I did the paired 3 course on Monday night. The restaurant was more crowded than I had ever seen; there was an Incubus show going on at the Wiltern. Even after the show supposedly started, the dining room was still about 1/2 filled and service was subsequently much slower compared to the second half of our meal. I had the same complaint with the yellowtail sashimi as the OP -- first slice was thick and super cold, just on the edge of being frozen. I let the other two slices sit for a few minutes and they tasted better than the first, but were also more thinly sliced. This is the second time I've had the 3 course and also the milk-fed chicken. The first time we had this dish, my dining companions and I were joking that our table had a hidden microphone because we thought that chicken was such a conservative choice for the tasting menu, and within minutes the Chef was at our table explaining how special these chickens are. In fact, we apparently had the last of the batch as only twenty were sent to the restaurant. This was two weeks ago, and two nights ago, I had the chicken again. I didn't mind it as I enjoyed the dish, but I was a bit skeptical of the "you're getting a special treat" speech as we got the same description at both meals. He told us that the chickens are fed only milk for a few weeks (?) in the "traditional French method," not that I know anything about that. We had a really nice crab salad as well as thai snapper over some root vegetables. The dessert was a chocolate cake with vanilla anglaise and pomegranate seeds; I thought the cake was dry and dessert overall unremarkable. Our server was pretty attentive and generously topped off our wine glasses a few times. I still really want to try baco night, or a meal with more courses to experience more variety.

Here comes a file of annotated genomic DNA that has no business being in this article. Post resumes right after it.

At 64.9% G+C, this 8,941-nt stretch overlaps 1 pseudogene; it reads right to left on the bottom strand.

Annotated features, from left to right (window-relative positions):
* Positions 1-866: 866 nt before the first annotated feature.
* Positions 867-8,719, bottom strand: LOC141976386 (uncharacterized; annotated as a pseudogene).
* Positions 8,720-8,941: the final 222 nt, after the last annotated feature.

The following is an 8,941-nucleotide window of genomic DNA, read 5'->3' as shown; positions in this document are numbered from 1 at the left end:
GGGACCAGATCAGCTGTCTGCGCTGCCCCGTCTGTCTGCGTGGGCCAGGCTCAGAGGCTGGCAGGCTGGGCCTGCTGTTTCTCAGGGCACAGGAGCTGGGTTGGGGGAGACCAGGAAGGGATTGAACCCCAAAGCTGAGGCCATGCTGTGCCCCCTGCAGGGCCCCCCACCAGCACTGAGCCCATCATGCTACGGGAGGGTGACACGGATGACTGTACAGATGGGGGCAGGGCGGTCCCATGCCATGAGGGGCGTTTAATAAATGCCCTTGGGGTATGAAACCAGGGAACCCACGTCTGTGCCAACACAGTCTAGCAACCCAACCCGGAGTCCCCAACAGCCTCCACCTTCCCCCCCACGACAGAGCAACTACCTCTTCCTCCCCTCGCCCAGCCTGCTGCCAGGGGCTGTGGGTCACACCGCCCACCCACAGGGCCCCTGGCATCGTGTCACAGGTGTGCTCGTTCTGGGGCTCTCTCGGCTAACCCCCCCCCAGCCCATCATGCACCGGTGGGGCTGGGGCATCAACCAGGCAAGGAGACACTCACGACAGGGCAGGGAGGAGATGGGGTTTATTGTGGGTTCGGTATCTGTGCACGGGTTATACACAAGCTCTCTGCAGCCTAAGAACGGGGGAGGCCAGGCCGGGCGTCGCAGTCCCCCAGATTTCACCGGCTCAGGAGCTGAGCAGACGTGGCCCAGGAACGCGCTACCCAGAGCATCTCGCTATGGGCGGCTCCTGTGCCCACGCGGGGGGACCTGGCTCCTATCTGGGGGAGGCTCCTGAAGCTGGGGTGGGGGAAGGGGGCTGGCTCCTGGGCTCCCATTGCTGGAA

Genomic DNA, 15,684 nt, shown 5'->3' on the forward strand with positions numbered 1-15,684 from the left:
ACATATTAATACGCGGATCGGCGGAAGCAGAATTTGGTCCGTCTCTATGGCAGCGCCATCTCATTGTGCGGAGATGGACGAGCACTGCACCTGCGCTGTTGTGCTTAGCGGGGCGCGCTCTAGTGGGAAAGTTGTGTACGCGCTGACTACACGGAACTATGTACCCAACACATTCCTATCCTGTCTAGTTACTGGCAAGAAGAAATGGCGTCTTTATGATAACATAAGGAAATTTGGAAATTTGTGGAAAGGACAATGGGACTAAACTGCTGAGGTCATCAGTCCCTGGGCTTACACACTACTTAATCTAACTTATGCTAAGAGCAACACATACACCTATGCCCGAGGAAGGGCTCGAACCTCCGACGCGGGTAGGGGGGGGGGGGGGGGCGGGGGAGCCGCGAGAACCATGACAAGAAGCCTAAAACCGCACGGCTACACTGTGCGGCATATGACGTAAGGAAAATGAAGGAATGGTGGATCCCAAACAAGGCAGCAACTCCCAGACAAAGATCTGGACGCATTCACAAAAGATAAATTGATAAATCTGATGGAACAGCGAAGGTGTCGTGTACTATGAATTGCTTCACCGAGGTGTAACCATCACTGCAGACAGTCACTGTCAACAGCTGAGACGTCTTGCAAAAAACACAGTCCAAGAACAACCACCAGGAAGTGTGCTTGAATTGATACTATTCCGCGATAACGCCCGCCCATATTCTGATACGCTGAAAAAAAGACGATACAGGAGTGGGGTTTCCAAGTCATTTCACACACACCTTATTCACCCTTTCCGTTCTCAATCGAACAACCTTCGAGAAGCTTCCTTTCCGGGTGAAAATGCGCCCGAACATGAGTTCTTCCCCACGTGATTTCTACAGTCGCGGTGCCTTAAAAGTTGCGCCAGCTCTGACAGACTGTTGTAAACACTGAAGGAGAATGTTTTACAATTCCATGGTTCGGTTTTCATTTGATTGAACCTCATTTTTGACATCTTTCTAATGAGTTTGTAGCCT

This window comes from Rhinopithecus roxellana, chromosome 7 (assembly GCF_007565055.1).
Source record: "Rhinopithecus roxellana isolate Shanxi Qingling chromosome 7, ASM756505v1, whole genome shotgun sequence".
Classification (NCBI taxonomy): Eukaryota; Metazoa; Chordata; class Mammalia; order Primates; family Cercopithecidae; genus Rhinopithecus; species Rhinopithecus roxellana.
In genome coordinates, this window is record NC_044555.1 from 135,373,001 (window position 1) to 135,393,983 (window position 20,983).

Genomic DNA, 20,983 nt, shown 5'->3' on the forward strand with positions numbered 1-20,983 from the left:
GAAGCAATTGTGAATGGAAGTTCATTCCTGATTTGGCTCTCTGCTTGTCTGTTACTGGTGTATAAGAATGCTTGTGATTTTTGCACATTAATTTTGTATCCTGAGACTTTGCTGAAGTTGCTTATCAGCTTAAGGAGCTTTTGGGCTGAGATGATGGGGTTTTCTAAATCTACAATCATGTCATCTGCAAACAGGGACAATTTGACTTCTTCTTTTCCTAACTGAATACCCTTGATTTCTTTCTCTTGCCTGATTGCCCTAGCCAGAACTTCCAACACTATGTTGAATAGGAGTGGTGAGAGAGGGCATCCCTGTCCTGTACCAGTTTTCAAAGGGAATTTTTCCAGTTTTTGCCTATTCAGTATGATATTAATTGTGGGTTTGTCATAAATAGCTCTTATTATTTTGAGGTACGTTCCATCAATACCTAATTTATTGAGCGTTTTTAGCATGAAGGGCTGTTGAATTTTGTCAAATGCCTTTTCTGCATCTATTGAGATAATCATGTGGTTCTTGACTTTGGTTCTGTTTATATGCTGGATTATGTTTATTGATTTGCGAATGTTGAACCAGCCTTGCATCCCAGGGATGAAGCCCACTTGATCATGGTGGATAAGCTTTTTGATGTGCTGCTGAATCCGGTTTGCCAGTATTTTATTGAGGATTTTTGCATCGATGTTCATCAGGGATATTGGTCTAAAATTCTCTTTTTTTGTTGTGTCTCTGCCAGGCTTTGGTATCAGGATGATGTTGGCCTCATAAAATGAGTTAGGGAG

i've had all these dishes before as well. the milk fed chicken is only available for a month or two.
the value is incredible. its actually jaw dropping. on the value scale alone, one has to give it 10 stars. i always leave feeling guilty i've paid too little
as far as the wine info, you can always ask to see the bottle and take your own notes, or simply ask for more info. im not sure you can compare. the servers at the places with service that you speak of get paid much much more than
I agree with the service variation, and I agree with modernist that you can ask for more info and they'd probably be able to tell you more (I personally prefer to let my palate guide my taste and not be bothered with excessive details -- if it's an exceptional pairing, I'll ask server for them.)